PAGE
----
Sunday, September 07, 2008

kung fu fighting (everybody was...with videos!)

some of you have been wondering what i've been doing with my cross-over into kung fu, and i guess this is a good time to show you a little bit of what i've been doing (with pics and videos!).

originally, i started martial arts training with the idea that perhaps it might serve as physical therapy, helping me cross-train in different ranges of motion using different muscle groups to improve physical coordination, correct muscular imbalances, ease repetitive motion injuries in connective and skeletal tissue, and give my mind something new from the monotony of miles. i also had the idea that maybe it might actually help me understand what to do in terms of defending myself (if the event ever arises). that, and maybe it would help me learn more about a different culture, particularly for traditional Asian martial arts.

to those ends, i started with a kung fu class here in Los Angeles. i've written a number of blog posts already on the cross-overs i've observed in my time studying kung fu, and you can read what i have under the following posts (admittedly, i've been a little lackadaisical in writing more about it, but hopefully that will change):

this past weekend (August 30-31) was the inaugural Las Vegas Kung Fu Championship Tournament. it was sponsored and organized by a colleague of my kung fu instructor, and so our school organized a group trip to go, with a number of us entered in various categories. i was originally entered into the beginner sparring competition, but had to withdraw since it conflicted with my duties as referee in sword sparring. but i managed to make a number of videos and take some pictures so everyone can see just what a kung fu tournament, and kung fu in general, looks like.

i wrote a lengthy post, with all my pics and videos, on my other blog, and you can check it out:

as you can see, it's quite a different world from triathlon, or sports, in general. there's quite a bit of culture and history involved, with traditions that are observed endemic to Chinese history. the videos show a number of traditional and modern styles, from the well-known Shaolin to the modern gymnastic-style wushu. my school is more traditional, and holds to more self-defense related aspects of kung fu, and so not quite as showy or crowd-pleasing as the others.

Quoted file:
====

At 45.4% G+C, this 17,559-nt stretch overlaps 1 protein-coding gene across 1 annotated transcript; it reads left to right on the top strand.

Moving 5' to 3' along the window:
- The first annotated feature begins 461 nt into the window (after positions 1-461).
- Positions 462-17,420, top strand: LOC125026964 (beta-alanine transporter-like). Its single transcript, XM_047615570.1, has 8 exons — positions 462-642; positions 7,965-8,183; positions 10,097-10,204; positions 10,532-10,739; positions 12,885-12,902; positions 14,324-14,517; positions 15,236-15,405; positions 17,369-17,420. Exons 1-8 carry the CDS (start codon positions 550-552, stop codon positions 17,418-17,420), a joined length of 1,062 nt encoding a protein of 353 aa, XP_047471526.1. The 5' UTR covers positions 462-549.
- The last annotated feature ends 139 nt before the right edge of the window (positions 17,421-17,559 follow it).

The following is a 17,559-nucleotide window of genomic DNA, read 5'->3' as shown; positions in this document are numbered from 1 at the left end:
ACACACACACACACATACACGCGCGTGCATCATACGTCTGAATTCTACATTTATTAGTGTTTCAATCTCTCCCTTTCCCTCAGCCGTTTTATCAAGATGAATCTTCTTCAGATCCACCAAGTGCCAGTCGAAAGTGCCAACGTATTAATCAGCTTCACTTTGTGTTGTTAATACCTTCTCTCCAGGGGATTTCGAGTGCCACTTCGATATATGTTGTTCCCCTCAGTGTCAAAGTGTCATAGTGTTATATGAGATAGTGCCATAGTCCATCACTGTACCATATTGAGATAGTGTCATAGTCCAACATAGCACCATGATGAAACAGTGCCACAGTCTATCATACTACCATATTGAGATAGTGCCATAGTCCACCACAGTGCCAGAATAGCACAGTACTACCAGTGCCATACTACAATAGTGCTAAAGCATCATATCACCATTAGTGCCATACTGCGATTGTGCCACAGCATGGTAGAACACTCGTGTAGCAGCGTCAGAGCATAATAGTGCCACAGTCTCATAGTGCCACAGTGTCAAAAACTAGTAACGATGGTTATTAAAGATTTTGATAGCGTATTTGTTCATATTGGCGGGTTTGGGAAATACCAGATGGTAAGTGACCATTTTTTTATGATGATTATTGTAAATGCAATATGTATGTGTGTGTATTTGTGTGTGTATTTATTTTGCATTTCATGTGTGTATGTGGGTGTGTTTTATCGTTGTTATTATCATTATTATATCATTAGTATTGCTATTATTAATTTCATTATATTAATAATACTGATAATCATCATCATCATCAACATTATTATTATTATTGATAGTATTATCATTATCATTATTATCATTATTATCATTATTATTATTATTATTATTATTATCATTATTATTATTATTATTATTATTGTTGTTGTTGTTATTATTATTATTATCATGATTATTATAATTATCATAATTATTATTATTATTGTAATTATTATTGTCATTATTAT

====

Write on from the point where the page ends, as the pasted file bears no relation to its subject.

for anyone interested in seeing more, you can check out my Youtube channel that i use to store videos from my kung fu class:

in addition, i conceded to making 1 video of myself doing a form from a kung fu style known as baguazhang. i'm only a beginner, and my instructor says i need a lot of work (apparently, despite the physical coordination that i have from athletics, i still have built up a lot of habits specific to triathlon...which is fine, but not entirely advisable in a martial setting). but you can get a feel for it yourself (and yes, it's on a different Youtube channel that i use for triathlon-related videos):

is all this really helping my triathlon? well, the jury is still out. it seems to be, in the sense that i've eliminated a lot of chronic repetitive motion injuries that i had before. but it's been quite a process having my body unlearn and relearn different modes of movement, and there's been an adjustment (talk about soreness!) in utilizing different muscle groups and different joints in different movements. having said this, it has managed to achieve a lot of the original goals i had, so maybe you could say it's an overall success. still, i'm going to continue with it and re-evaluate as time goes along. we'll see.

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